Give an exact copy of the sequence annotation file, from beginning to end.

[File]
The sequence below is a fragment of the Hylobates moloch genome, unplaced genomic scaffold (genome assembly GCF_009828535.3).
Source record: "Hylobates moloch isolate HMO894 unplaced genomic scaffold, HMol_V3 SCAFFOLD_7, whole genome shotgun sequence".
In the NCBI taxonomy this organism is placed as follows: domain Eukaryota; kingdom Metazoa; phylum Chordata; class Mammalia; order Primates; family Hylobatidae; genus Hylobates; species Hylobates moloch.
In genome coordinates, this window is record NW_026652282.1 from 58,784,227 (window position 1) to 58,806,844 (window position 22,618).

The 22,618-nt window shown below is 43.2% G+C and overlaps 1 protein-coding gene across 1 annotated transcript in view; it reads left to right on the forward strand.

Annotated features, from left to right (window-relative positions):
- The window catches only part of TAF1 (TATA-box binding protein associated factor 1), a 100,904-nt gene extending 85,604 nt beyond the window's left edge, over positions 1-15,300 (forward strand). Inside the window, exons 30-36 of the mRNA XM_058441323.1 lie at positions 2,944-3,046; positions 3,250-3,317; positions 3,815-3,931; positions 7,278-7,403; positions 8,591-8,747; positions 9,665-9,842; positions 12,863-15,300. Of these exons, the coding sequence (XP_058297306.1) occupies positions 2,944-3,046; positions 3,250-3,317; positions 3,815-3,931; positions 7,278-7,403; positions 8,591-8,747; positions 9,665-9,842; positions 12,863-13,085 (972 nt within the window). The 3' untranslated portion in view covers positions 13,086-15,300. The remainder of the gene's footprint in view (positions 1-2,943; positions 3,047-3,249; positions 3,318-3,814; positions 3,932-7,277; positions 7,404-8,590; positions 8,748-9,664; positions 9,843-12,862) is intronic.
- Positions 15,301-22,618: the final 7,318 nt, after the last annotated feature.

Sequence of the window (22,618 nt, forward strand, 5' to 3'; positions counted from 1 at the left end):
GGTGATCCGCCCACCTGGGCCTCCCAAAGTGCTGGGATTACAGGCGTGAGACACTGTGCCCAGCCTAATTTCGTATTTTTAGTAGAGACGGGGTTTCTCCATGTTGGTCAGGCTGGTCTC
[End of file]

The sequence below is a fragment of the Hylobates moloch genome, unplaced genomic scaffold (genome assembly GCF_009828535.3).
Source record: "Hylobates moloch isolate HMO894 unplaced genomic scaffold, HMol_V3 SCAFFOLD_7, whole genome shotgun sequence".
In the NCBI taxonomy this organism is placed as follows: domain Eukaryota; kingdom Metazoa; phylum Chordata; class Mammalia; order Primates; family Hylobatidae; genus Hylobates; species Hylobates moloch.
In genome coordinates, this window is record NW_026652282.1 from 58,784,227 (window position 1) to 58,806,844 (window position 22,618).

The 22,618-nt window shown below is 43.2% G+C and overlaps 1 protein-coding gene across 1 annotated transcript in view; it reads left to right on the forward strand.

Annotated features, from left to right (window-relative positions):
- The window catches only part of TAF1 (TATA-box binding protein associated factor 1), a 100,904-nt gene extending 85,604 nt beyond the window's left edge, over positions 1-15,300 (forward strand). Inside the window, exons 30-36 of the mRNA XM_058441323.1 lie at positions 2,944-3,046; positions 3,250-3,317; positions 3,815-3,931; positions 7,278-7,403; positions 8,591-8,747; positions 9,665-9,842; positions 12,863-15,300. Of these exons, the coding sequence (XP_058297306.1) occupies positions 2,944-3,046; positions 3,250-3,317; positions 3,815-3,931; positions 7,278-7,403; positions 8,591-8,747; positions 9,665-9,842; positions 12,863-13,085 (972 nt within the window). The 3' untranslated portion in view covers positions 13,086-15,300. The remainder of the gene's footprint in view (positions 1-2,943; positions 3,047-3,249; positions 3,318-3,814; positions 3,932-7,277; positions 7,404-8,590; positions 8,748-9,664; positions 9,843-12,862) is intronic.
- Positions 15,301-22,618: the final 7,318 nt, after the last annotated feature.

Sequence of the window (22,618 nt, forward strand, 5' to 3'; positions counted from 1 at the left end):
GGTGATCCGCCCACCTGGGCCTCCCAAAGTGCTGGGATTACAGGCGTGAGACACTGTGCCCAGCCTAATTTCGTATTTTTAGTAGAGACGGGGTTTCTCCATGTTGGTCAGGCTGGTCTC